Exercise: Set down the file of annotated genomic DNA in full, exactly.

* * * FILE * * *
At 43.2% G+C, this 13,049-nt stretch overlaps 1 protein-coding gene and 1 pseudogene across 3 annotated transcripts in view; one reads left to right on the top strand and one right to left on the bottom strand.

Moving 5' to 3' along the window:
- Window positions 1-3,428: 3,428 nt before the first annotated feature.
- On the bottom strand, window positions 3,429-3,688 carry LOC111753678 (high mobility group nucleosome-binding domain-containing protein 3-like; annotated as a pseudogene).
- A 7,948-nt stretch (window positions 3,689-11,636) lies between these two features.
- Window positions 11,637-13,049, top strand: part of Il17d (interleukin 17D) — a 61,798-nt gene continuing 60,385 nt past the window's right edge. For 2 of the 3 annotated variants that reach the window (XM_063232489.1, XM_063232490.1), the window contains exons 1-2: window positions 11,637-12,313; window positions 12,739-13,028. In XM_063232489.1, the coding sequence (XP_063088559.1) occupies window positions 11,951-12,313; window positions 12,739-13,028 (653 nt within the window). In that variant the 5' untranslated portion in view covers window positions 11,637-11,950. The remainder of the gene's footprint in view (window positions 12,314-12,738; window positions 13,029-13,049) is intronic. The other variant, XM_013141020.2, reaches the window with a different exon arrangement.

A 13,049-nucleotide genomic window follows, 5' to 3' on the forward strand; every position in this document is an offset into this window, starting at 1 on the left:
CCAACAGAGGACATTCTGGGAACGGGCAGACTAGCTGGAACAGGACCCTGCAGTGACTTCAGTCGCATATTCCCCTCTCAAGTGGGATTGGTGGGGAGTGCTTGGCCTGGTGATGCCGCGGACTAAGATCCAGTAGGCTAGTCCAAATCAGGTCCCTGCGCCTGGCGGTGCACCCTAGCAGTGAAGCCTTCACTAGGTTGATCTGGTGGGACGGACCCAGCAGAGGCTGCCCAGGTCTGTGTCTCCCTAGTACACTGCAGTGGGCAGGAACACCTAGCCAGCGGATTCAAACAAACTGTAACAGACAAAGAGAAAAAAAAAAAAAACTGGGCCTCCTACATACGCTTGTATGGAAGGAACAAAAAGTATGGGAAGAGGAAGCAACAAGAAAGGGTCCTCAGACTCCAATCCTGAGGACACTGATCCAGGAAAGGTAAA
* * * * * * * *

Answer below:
At 43.2% G+C, this 13,049-nt stretch overlaps 1 protein-coding gene and 1 pseudogene across 3 annotated transcripts in view; one reads left to right on the top strand and one right to left on the bottom strand.

Moving 5' to 3' along the window:
- Window positions 1-3,428: 3,428 nt before the first annotated feature.
- On the bottom strand, window positions 3,429-3,688 carry LOC111753678 (high mobility group nucleosome-binding domain-containing protein 3-like; annotated as a pseudogene).
- A 7,948-nt stretch (window positions 3,689-11,636) lies between these two features.
- Window positions 11,637-13,049, top strand: part of Il17d (interleukin 17D) — a 61,798-nt gene continuing 60,385 nt past the window's right edge. For 2 of the 3 annotated variants that reach the window (XM_063232489.1, XM_063232490.1), the window contains exons 1-2: window positions 11,637-12,313; window positions 12,739-13,028. In XM_063232489.1, the coding sequence (XP_063088559.1) occupies window positions 11,951-12,313; window positions 12,739-13,028 (653 nt within the window). In that variant the 5' untranslated portion in view covers window positions 11,637-11,950. The remainder of the gene's footprint in view (window positions 12,314-12,738; window positions 13,029-13,049) is intronic. The other variant, XM_013141020.2, reaches the window with a different exon arrangement.

A 13,049-nucleotide genomic window follows, 5' to 3' on the forward strand; every position in this document is an offset into this window, starting at 1 on the left:
CCAACAGAGGACATTCTGGGAACGGGCAGACTAGCTGGAACAGGACCCTGCAGTGACTTCAGTCGCATATTCCCCTCTCAAGTGGGATTGGTGGGGAGTGCTTGGCCTGGTGATGCCGCGGACTAAGATCCAGTAGGCTAGTCCAAATCAGGTCCCTGCGCCTGGCGGTGCACCCTAGCAGTGAAGCCTTCACTAGGTTGATCTGGTGGGACGGACCCAGCAGAGGCTGCCCAGGTCTGTGTCTCCCTAGTACACTGCAGTGGGCAGGAACACCTAGCCAGCGGATTCAAACAAACTGTAACAGACAAAGAGAAAAAAAAAAAAAACTGGGCCTCCTACATACGCTTGTATGGAAGGAACAAAAAGTATGGGAAGAGGAAGCAACAAGAAAGGGTCCTCAGACTCCAATCCTGAGGACACTGATCCAGGAAAGGTAAA